Thursday, 13 November 2014

Adventures in Egypt - Part One

Sphinxes at Karnak.

DD and I have just returned from our fabulous girls holiday to Egypt – it was the most perfect week in every way.

I won’t overwhelm you with a huge post but thought I’d write a few smaller ones to share some of the highlights with you.

We stayed in Hurghada, on the Red Sea coast. This is a reasonably new resort, created specifically for the tourist trade around an older fishing port. It was a nice place to be but I desperately craved some real culture and history. 

So, DD and I booked a trip to Luxor, approx 300km away. We had the choice of a coach trip (6 hours each way with lots of other tourists) or for a small amount more we could have our own private car and driver and our own guide for the day. This also cut the driving time down a bit. Having our own guide seemed like a worthwhile idea and so we went for this option. I am so glad we did!

The day started at 5am with the long drive to Luxor with our driver and our lovely guide, Ash. Ash studied Egyptology at Cairo University and became an archaeologist before leaving all that for the thrill of the tourist trade.

First stop the Egyptian equivalent of a motorway service station which was an experience. Expensive, useless items for sale, queues for the toilets, cheery staff, they had it all! Except pasties.

Our first visit on reaching Luxor was Karnak Temple which should correctly be called Temples as it’s a huge complex of different religious sites all together. Its earliest parts date from 2055BC which is pretty mind-blowing in itself. It covers over 200 acres and features statues, pillars, carvings, sphinxes.... all of it awesome and impressive. Two obelisks remain (most of Egypt’s obelisks have been relocated around the world eg London and Paris). Of these two, the tallest was erected by Queen Hatshepsut (more of her later) and stands 97ft/30m. The second one was erected by Tuthmosis I and stands 75ft/23m high.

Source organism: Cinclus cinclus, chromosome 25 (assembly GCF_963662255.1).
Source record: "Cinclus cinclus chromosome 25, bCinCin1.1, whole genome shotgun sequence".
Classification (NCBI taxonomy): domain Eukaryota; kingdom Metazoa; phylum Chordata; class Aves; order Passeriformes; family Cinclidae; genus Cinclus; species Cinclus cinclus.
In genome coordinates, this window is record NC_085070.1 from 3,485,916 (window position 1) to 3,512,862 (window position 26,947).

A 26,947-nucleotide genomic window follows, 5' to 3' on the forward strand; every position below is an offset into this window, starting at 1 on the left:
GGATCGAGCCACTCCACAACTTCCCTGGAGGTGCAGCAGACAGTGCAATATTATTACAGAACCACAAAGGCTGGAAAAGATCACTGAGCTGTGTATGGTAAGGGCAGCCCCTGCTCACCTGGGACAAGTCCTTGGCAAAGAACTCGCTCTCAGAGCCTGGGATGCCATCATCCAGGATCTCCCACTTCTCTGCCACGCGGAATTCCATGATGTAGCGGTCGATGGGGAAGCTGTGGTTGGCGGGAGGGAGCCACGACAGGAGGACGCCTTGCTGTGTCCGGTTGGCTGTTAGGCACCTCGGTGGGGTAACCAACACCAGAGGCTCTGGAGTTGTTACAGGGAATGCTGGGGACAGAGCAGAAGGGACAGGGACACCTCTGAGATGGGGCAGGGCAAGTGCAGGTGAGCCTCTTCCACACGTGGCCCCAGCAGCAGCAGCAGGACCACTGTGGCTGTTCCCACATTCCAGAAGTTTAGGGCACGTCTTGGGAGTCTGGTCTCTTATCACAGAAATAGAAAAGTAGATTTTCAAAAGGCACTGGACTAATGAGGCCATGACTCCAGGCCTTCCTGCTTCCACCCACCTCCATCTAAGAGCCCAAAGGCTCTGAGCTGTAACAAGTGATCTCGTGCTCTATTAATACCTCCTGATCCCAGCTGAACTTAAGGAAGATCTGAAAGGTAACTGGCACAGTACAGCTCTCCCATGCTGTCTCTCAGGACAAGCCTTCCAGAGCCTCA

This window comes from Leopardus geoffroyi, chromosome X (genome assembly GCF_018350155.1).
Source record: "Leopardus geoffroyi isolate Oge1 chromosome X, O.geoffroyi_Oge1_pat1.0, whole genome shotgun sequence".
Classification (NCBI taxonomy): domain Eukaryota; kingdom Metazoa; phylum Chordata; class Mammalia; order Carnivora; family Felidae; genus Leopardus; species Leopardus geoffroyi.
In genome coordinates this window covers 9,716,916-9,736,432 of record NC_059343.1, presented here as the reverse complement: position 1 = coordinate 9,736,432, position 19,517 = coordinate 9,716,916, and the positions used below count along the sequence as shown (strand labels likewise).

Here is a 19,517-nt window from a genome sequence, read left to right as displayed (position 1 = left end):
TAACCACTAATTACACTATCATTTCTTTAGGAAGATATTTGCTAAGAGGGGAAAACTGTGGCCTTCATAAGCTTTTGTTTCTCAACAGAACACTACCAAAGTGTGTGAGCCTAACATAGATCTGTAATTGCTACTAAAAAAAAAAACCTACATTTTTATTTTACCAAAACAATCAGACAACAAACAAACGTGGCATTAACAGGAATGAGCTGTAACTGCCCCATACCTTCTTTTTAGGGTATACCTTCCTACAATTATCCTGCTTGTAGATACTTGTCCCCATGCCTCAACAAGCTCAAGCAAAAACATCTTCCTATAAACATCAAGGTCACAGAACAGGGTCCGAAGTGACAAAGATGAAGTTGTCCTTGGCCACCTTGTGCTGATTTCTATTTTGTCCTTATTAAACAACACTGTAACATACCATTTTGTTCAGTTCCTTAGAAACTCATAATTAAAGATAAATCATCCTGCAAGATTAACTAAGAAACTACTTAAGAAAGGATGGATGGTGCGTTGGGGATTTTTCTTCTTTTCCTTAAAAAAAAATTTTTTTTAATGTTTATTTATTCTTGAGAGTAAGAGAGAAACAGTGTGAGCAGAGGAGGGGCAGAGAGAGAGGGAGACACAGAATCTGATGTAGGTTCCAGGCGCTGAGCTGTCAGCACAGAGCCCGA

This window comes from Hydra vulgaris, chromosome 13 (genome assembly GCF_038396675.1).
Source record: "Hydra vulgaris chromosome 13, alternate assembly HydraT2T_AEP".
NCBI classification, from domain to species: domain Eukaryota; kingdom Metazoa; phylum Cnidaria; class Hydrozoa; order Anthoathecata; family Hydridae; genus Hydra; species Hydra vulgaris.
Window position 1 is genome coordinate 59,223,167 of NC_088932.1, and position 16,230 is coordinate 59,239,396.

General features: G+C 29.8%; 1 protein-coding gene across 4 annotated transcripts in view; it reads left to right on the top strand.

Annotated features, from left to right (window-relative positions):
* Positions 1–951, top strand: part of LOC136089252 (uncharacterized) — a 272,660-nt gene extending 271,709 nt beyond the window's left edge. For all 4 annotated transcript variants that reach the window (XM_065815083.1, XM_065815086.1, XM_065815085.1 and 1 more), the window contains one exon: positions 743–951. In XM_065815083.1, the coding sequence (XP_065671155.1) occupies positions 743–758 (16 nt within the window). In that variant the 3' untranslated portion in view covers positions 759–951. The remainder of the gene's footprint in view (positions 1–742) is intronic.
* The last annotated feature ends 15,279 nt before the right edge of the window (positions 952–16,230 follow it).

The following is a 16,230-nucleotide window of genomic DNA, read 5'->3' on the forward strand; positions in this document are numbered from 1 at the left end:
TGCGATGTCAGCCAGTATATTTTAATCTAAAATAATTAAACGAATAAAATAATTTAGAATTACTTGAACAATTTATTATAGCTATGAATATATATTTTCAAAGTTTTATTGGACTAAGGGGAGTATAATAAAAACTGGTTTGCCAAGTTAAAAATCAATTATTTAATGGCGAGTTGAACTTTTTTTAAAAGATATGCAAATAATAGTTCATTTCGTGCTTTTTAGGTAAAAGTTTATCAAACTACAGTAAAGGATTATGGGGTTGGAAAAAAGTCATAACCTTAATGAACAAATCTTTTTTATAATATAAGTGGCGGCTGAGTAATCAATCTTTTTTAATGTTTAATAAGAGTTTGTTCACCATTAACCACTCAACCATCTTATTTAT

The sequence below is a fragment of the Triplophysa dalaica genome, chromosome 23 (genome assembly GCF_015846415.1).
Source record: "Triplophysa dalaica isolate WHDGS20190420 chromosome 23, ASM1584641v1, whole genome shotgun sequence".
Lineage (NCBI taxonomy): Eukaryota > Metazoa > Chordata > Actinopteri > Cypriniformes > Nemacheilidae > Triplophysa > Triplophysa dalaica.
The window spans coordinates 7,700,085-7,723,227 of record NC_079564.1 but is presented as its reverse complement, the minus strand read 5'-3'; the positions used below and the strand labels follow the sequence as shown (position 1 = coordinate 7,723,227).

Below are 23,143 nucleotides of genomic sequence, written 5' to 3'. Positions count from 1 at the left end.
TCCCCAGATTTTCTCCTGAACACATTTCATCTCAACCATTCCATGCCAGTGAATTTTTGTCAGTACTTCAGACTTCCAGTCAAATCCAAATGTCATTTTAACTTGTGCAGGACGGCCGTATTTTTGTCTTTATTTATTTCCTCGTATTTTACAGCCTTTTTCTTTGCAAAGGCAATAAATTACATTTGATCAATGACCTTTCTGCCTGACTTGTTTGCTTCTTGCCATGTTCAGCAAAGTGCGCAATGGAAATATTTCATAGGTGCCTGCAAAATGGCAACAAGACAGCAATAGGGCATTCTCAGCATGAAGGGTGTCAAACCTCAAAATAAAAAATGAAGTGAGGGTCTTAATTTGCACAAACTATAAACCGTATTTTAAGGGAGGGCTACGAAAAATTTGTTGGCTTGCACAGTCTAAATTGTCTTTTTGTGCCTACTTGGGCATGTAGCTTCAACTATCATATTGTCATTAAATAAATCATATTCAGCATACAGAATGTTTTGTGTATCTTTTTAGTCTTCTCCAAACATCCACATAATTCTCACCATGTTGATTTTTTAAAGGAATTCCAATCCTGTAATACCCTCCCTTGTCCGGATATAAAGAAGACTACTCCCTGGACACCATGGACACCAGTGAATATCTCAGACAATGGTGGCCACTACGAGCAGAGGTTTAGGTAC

The obelisks.

So many beautiful carvings!

The colours are still visible.

After a visit to a Papyrus Museum we went on to the Valley of the Kings. This was so exciting although cameras are strictly banned so sadly I have no photographs. This valley, which stretches beneath a natural pyramid shaped mountain, is the resting place of the New Kingdom Pharaohs, approx 1539 – 1075BC. After the showy pyramids of previous dynasties, these guys decided to hide their tombs away in a bid to defeat the tomb robbers. All to (mostly) no avail. The Valley’s most famous inhabitants include Seti I, Ramses II and, of course, Tutankhamun. Tut’s tomb was famously discovered intact by Howard Carter in 1922. The tomb itself is tiny but the discovery ensured Tutankhamun’s is the best known. However, in 2005, another undisturbed room was found, leading some to suspect there could be further tomb discoveries still to be made. Our ticket allowed us to visit just three tombs, they are super careful to ensure the tombs are not overexposed to humidity and dust from visitors. The wall carvings and paintings were just wonderful. The colours still bright, the pictures and hieroglyphs fascinating.

Following this visit we saw how traditional alabaster carving is still done and how beautiful it is compared to newer machined items. I bought a small vase to hold a candle and the light it gives off is worth every penny.

Next stop was also a big ‘wish’ on my list – the Mortuary Temple of Hatshepsut . This iconic place is built on three terraces and truly took my breath away. Hatshepsut was a rare female Pharaoh, ruling between 1503 – 1482BC (approx). She was regent for her stepson Tuthmosis III but took the power herself, adopting the dress and false beard to show her stature. After her death, he succeeded her and defaced all depictions of her, trying to erase her from history. An interesting discovery was made in 2007 when a box containing her liver was found to also contain a tooth. Through this tiny piece of evidence they were able to match the tooth to an unknown mummy discovered by Howard Carter in one of the tombs in the Valley of the Kings. Hatshepsut had been identified! It also revealed she had been obese and ill at the time of her death. It did, however, quash rumours that she had been murdered.
DD and the awesome temple of Hatshepsut

You can still see the paint on some of the statues!

Our final stop was a short cruise on the Nile – a perfect and relaxing way to finish the excitement of the visit. We saw so many birds, including ibis and kingfishers.
Ash had given us so much information and entertainment throughout the whole day – he was truly patient and lovely. It also helped that he was prepared to offer DD 500 camels for me. She turned him down. Mainly because she only had a 15kg limit on her luggage!

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